Breadcrumbs

Assoc. Prof. Hēmi Whaanga

Iwi: Ngāti Kahungunu, Ngāi Tahu, Ngāti Mamoe, Waitaha


Qualifications: PhD Waikato, MA (Applied) Waikato, PGDipSLT Waikato, BA (Te Tohu Paetahi) Waikato


hemi@waikato.ac.nz

Associate Dean Research

Research Interests

I have worked in various areas of linguistics (including discourse analysis, te reo Māori, applied linguistics, language curriculum), and Mātauranga Māori (including traditional knowledge, traditional ecological knowledge, indigenous ethics, digitisation of indigenous knowledge, indigenous taxonomy, naming and Māori astronomy).  My main current interests concern: language, society and traditional ecological knowledge; Māori astronomy, ritual and ecological-knowledge; and the digitisation of indigenous knowledge.  The projects I am involved in aim to understand these links:

  • ‘Te Tāhū o te Pātaka Whakairinga Kōrero: Next Generation Indigenous Knowledge.’ Science for Technological Innovation funded project.
  • ‘People, Cities and Nature: Restoring indigenous nature in urban environments’. MBIE Endevour funded project.
  • ‘Te Mauria Whiritoi: The sky as a cultural resource - Māori astronomy, ritual and ecological knowledge’. Marsden funded project.
  • ‘He rongo i te reo rauriki, i te reo reiuru: Whakataukī and conservation of biodiversity in Aotearoa.’ Marsden funded project.
  • ‘E koekoe te tūī, e ketekete te kākā, e kūkū te kererū: Indigenous methods of naming native and introduced bird species of Aotearoa.’ Ngā Pae o te Māramatanga funded project.
  • ‘The ethics, processes and procedures associated with the digitisation of the Pei Jones Collection.’ Ngā Pae o te Māramatanga funded project.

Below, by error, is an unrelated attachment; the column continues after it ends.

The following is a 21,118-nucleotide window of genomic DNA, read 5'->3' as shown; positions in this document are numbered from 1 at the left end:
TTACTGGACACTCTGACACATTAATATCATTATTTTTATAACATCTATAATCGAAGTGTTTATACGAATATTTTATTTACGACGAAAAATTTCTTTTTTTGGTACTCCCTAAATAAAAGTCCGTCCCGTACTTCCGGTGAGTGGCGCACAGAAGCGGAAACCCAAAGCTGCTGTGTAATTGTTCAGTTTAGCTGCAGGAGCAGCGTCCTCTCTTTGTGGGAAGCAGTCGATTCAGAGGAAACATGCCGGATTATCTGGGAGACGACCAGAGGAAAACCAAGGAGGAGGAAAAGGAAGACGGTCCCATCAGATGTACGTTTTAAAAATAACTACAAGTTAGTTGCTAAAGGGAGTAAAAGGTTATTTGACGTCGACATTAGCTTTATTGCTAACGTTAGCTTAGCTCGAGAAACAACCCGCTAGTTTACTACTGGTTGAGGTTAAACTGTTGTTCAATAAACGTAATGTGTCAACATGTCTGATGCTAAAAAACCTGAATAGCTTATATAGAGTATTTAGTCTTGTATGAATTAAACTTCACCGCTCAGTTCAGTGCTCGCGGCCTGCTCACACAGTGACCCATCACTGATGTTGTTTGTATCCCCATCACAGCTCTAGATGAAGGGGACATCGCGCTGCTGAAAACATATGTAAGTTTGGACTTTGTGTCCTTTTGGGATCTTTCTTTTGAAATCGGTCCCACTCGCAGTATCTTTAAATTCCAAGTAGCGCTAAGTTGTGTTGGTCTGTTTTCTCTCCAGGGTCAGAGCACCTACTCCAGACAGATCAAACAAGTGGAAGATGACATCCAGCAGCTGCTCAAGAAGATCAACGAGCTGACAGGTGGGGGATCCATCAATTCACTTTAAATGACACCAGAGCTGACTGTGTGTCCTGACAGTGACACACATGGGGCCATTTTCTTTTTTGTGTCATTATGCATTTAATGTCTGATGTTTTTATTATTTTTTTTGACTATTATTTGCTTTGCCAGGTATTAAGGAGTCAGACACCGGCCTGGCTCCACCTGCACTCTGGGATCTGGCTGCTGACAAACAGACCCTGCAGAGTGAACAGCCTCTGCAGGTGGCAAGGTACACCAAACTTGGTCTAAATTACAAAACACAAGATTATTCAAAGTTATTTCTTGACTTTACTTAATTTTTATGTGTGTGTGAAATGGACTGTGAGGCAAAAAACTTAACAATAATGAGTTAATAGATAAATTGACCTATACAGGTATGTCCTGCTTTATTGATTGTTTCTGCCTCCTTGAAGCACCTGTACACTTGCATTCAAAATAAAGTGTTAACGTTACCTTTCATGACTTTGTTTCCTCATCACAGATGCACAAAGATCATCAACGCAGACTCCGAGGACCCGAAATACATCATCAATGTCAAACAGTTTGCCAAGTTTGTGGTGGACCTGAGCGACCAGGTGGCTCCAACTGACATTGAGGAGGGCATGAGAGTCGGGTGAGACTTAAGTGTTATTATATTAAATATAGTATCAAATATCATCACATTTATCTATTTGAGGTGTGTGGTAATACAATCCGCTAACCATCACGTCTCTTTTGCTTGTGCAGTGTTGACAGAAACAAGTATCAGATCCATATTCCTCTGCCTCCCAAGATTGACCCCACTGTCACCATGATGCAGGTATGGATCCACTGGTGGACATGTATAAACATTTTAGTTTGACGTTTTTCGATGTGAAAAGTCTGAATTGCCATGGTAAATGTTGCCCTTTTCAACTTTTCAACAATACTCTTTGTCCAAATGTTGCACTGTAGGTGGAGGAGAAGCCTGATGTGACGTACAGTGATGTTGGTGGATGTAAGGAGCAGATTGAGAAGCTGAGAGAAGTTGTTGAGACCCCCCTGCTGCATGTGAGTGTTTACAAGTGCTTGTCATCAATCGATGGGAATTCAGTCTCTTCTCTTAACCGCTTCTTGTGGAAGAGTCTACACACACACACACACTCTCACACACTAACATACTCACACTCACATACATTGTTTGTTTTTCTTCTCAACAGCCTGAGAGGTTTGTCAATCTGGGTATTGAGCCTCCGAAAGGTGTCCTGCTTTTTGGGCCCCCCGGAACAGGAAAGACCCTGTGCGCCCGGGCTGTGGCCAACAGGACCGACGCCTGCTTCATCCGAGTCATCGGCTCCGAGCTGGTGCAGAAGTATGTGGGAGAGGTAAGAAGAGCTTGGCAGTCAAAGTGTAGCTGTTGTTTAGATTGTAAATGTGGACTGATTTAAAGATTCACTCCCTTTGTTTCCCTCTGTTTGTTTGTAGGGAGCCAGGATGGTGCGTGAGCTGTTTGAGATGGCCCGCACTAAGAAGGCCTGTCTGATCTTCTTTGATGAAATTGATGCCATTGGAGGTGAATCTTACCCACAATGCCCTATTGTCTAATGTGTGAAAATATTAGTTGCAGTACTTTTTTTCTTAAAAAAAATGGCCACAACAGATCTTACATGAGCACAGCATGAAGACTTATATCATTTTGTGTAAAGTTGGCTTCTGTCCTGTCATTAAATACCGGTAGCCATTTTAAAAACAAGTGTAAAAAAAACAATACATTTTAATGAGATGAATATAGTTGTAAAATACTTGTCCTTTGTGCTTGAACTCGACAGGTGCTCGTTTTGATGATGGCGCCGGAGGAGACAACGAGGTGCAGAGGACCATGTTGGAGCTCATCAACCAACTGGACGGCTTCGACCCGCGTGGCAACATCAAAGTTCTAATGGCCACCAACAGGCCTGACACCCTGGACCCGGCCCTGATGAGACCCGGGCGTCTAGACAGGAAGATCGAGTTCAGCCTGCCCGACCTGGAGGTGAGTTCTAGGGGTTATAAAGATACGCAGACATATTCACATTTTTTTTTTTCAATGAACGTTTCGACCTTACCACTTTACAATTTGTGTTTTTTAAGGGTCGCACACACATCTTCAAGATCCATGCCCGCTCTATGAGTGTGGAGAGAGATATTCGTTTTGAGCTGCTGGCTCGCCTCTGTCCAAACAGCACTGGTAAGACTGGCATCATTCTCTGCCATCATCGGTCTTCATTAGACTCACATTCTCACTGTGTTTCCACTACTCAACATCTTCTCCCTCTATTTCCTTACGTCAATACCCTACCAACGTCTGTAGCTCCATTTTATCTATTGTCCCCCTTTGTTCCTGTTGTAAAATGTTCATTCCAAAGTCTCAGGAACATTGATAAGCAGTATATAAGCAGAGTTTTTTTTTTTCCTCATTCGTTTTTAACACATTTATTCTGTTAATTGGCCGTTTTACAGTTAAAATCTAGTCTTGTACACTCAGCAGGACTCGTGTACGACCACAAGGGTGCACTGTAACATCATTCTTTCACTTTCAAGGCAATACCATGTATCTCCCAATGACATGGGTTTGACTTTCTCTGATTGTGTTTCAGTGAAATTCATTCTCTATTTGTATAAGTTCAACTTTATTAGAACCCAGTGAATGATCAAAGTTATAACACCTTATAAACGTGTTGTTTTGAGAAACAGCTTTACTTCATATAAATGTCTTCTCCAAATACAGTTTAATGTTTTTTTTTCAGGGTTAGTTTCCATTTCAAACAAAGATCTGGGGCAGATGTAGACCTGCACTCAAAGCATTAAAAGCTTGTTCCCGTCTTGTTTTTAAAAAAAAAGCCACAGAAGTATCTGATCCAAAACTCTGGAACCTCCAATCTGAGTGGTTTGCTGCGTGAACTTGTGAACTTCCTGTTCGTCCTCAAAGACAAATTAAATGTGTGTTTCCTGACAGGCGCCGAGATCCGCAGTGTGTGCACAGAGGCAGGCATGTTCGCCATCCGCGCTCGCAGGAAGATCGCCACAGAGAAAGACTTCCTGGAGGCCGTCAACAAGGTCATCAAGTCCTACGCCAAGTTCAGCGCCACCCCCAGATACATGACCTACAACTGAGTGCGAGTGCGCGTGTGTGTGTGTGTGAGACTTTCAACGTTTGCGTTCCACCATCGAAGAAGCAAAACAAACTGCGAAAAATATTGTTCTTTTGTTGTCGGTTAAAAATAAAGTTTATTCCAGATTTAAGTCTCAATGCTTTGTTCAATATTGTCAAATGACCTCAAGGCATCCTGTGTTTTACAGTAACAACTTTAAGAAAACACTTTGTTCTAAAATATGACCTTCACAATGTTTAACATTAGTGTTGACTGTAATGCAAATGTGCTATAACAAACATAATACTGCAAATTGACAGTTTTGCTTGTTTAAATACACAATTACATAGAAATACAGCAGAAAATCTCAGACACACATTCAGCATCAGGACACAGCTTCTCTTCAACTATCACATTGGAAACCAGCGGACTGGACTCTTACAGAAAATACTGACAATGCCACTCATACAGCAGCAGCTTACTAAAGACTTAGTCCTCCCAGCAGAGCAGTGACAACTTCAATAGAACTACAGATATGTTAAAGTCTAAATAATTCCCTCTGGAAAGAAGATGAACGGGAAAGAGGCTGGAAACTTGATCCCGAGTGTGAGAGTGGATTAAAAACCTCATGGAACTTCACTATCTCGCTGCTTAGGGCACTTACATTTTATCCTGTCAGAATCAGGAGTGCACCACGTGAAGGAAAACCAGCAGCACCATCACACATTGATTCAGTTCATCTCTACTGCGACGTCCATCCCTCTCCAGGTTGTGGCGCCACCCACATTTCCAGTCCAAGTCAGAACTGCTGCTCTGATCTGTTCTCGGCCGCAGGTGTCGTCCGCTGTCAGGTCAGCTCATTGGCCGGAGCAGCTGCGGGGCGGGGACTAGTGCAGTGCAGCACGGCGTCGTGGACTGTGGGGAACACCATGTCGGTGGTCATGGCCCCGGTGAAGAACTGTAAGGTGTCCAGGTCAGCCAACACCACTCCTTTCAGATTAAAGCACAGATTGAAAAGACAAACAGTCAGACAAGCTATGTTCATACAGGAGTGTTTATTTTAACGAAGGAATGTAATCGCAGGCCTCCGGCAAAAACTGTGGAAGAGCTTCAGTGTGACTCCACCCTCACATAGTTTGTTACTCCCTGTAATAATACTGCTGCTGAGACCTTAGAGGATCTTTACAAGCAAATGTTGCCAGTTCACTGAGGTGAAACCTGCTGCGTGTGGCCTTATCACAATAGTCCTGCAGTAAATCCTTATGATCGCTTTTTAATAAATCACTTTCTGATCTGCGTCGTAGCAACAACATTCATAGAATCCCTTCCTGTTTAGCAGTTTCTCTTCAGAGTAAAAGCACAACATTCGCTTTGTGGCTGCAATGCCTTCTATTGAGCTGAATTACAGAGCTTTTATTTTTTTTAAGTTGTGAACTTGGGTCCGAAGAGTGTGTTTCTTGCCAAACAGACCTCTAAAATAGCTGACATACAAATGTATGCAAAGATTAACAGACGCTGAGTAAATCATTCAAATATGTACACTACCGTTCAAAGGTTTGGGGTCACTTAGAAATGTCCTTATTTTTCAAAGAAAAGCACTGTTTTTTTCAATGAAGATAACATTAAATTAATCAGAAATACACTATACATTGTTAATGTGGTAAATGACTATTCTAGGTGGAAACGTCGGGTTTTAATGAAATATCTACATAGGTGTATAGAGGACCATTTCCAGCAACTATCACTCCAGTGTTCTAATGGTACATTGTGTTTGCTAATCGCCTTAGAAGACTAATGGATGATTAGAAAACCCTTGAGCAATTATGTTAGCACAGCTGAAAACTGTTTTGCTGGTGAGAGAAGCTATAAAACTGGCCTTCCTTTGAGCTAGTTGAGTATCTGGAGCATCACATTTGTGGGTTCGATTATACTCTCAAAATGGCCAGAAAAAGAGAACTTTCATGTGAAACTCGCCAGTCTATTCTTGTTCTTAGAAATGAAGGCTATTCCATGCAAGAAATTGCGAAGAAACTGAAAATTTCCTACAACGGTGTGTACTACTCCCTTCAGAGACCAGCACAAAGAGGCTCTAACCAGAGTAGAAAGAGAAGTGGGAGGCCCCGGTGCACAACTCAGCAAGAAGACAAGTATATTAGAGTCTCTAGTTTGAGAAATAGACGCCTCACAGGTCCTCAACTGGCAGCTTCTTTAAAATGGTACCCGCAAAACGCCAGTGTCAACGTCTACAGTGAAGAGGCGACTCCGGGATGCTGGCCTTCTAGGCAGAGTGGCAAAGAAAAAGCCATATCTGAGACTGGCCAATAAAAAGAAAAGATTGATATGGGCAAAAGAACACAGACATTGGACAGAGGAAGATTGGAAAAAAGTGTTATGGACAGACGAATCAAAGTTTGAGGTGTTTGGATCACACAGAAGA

• ‘Exploring a Māori classificatory system around flora and fauna within Tainui waka.’ Ngā Pae o te Māramatanga funded project.

About

Dr Hēmi Whaanga is an associate professor in Te Pua Wānanga ki te Ao (The Faculty of Māori and Indigenous Studies).  Hēmi has been involved, in various capacities as a project leader, writer and researcher, in a range of linguistic, indigenous Māori knowledge (Mātauranga Māori) and curriculum projects. He has published in the areas of Mātauranga Māori, traditional ecological knowledge, digitisation of indigenous knowledge, language revitalisation, linguistics, language teaching and curriculum development.

Expertise

Language/Literacy/Linguistics; Linguistics; Maori; Maori Culture/Tikanga; Maori Language; Maori Language and Computing; Maori Language and Technology; Maori Research; Te Reo (Maori Language)

Papers Taught

MAOR570 - Te Mahi Rangahau: Māori and Pacific Research Methods and Issues
MAOR591 - Dissertation
MPDV390 - Directed Study

Current Supervision

Michael Taiapa - PhD student. Thesis title: Beyond structuralism: Reconceptualizing pedagogically-oriented descriptions of languages with a focus on te reo Māori
Ngaire Tihema - PhD student. Thesis title: The Teaching and Learning of Te Reo Māori in Tertiary Educational Contexts
Te Urukeiha Raharuhi - PhD student. Thesis title: Te kawa whakauru ora: Collective participation of Ngati Hinekura in indigenous wellbeing research
Hohepa Tuahine - PhD student. Thesis title: Ko Atutahi kei te taumata o te Mangoroa

Completed

Jackie Tuaupiki - PhD (2017). Thesis title: E kore e ngaro, he takere waka nui: Te mātauranga whakatere waka me ōna take nunui.

Joeliee Seed-Pihama – PhD Thesis (2017). Title: Ko wai tō ingoa? The transformative potential of Māori naming narratives.

Tom Roa – PhD (2016). Title: An examination of the significance of inter-propositional relations in translation theory and practice with particular reference to Māori-English and English-Māori translation.